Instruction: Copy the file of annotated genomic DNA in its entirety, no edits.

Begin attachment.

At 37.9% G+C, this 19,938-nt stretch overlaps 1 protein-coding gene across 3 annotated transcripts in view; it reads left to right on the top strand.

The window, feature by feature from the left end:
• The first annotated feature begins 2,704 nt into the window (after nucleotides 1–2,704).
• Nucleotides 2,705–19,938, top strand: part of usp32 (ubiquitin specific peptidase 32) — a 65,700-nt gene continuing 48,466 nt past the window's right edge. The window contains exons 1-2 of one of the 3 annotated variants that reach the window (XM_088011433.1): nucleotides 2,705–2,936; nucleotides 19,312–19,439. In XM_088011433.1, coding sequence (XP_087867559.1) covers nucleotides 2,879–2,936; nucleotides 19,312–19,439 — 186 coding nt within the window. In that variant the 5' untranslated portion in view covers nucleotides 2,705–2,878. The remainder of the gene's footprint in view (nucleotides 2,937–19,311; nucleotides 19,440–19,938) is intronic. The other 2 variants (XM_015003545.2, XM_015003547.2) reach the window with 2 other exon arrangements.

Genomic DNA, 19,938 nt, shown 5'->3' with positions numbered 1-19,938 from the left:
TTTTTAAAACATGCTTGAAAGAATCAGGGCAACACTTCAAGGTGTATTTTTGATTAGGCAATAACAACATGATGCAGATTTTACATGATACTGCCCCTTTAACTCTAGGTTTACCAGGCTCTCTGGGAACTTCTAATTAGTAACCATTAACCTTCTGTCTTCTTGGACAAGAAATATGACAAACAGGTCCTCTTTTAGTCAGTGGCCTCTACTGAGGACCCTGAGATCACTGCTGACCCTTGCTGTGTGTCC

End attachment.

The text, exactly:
At 37.9% G+C, this 19,938-nt stretch overlaps 1 protein-coding gene across 3 annotated transcripts in view; it reads left to right on the top strand.

The window, feature by feature from the left end:
• The first annotated feature begins 2,704 nt into the window (after nucleotides 1–2,704).
• Nucleotides 2,705–19,938, top strand: part of usp32 (ubiquitin specific peptidase 32) — a 65,700-nt gene continuing 48,466 nt past the window's right edge. The window contains exons 1-2 of one of the 3 annotated variants that reach the window (XM_088011433.1): nucleotides 2,705–2,936; nucleotides 19,312–19,439. In XM_088011433.1, coding sequence (XP_087867559.1) covers nucleotides 2,879–2,936; nucleotides 19,312–19,439 — 186 coding nt within the window. In that variant the 5' untranslated portion in view covers nucleotides 2,705–2,878. The remainder of the gene's footprint in view (nucleotides 2,937–19,311; nucleotides 19,440–19,938) is intronic. The other 2 variants (XM_015003545.2, XM_015003547.2) reach the window with 2 other exon arrangements.

Genomic DNA, 19,938 nt, shown 5'->3' with positions numbered 1-19,938 from the left:
TTTTTAAAACATGCTTGAAAGAATCAGGGCAACACTTCAAGGTGTATTTTTGATTAGGCAATAACAACATGATGCAGATTTTACATGATACTGCCCCTTTAACTCTAGGTTTACCAGGCTCTCTGGGAACTTCTAATTAGTAACCATTAACCTTCTGTCTTCTTGGACAAGAAATATGACAAACAGGTCCTCTTTTAGTCAGTGGCCTCTACTGAGGACCCTGAGATCACTGCTGACCCTTGCTGTGTGTCC